Starbucks announced this week that it will not fill the cups of customers who bring in their own from home until further notice, USA Today reports. It’s one of many steps the coffee retailer is taking in order to halt the spread of coronavirus.
Customers who patronize Starbucks know that the chain offers a 10 cent discount to anyone who brings in their own reusable cup. Following the “reduce, reuse, recycle” mantra, the coffee house offers customers an incentive to use their own cups instead of the disposable ones the store offers in order to produce less waste and reduce their carbon footprint.
Similarly, customers can also make use of that discount by using “for here” cups in the store — that is, having their drink served in a ceramic mug rather than a disposable cup, on the condition that it’s used in the building.
However, both of those options are now unavailable until further notice in an effort to help prevent the spread of the coronavirus.
In an open letter posted on the company’s website, Executive Vice President Rossann Williams wrote that customers will have to use disposable cups until further notice.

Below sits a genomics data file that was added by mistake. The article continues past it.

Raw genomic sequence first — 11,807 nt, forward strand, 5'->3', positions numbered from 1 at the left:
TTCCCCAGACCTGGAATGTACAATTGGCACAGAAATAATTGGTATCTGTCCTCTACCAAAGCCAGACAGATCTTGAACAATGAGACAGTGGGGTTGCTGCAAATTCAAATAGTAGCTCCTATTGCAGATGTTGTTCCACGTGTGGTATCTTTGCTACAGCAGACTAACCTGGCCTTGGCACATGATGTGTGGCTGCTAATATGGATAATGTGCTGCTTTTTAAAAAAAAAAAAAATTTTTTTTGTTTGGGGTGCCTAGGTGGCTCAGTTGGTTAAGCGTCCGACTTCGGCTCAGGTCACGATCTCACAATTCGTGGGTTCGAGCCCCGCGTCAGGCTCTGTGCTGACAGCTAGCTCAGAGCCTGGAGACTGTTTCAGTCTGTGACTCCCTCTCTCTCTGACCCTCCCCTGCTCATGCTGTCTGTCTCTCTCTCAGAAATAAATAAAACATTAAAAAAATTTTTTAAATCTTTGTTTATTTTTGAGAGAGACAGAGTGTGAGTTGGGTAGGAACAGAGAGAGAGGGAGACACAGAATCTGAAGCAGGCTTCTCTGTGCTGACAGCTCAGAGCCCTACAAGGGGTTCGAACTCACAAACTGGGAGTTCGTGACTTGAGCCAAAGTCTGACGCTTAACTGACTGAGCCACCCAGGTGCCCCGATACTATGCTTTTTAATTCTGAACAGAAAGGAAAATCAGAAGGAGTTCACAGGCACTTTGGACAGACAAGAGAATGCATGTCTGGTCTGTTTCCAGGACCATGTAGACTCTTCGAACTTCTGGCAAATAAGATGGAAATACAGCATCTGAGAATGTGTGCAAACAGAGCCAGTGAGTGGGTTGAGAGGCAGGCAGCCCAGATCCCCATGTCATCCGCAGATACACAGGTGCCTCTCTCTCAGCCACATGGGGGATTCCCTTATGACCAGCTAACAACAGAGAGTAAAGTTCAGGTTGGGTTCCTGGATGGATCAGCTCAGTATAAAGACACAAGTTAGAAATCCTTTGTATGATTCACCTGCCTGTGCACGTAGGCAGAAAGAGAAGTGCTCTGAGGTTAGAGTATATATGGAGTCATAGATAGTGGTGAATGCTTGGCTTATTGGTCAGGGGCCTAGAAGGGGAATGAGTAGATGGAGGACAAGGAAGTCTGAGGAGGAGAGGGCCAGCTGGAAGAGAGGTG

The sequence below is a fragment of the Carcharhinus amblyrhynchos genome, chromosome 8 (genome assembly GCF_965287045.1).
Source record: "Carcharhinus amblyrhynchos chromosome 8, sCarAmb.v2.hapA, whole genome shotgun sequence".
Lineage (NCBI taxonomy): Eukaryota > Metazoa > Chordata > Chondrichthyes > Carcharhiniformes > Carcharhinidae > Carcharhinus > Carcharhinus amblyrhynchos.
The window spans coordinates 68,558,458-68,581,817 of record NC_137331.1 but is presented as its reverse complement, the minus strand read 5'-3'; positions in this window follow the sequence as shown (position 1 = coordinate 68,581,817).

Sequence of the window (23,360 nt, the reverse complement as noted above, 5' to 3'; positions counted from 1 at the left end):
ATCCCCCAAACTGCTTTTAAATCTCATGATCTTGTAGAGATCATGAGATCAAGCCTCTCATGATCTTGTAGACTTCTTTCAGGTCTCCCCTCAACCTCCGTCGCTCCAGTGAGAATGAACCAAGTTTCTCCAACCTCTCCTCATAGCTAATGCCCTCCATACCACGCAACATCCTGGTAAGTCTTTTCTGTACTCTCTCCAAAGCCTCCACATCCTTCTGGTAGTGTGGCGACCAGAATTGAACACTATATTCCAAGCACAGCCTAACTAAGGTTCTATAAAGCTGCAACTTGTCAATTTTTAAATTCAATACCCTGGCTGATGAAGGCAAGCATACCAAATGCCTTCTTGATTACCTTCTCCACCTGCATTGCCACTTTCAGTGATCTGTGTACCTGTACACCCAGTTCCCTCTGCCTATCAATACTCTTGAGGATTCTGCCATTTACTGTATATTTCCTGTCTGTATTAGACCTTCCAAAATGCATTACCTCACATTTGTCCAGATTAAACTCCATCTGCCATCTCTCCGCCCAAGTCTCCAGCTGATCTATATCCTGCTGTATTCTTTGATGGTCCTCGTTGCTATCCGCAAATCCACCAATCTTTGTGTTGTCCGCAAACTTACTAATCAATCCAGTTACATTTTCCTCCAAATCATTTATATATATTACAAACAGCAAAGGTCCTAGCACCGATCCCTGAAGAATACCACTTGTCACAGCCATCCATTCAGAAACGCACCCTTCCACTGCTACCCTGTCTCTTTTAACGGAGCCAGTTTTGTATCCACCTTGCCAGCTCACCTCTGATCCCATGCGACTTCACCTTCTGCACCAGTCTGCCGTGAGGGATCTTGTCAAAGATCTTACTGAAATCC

“[We are] pausing the use of personal cups and ‘for here’ ware in our store,” the letter read.
Williams also noted that customers can still get their dime discount by bringing in their own reusable cup or asking for “for here” ware in the store, even though the drinks won’t actually be served in those cups.
Outside of the new policies on dishes, the company is also rolling out a few other programs to curtail the spread of the virus.
For example, employees will be further instructed to thoroughly clean and sanitize all stores and those whose job requires them to travel are grounded until March 31 at the earliest.
In the company’s hometown of Seattle, a shareholder event that was originally scheduled for March 18 has been reworked into a virtual-only event. A cluster of coronavirus cases has emerged in Washington state, with 10 reported deaths so far.
“Our focus remains on two key priorities: Caring for the health and well-being of our partners and customers and playing a constructive role in supporting local health officials and government leaders as they work to contain the virus,” Williams wrote.
Elsewhere in her letter, Williams noted that she and her team are “optimistic” that the restrictions are only temporary.
Starbucks has already closed half of its locations in China, where the coronavirus first gained global attention. Some of those locations have since reopened, however.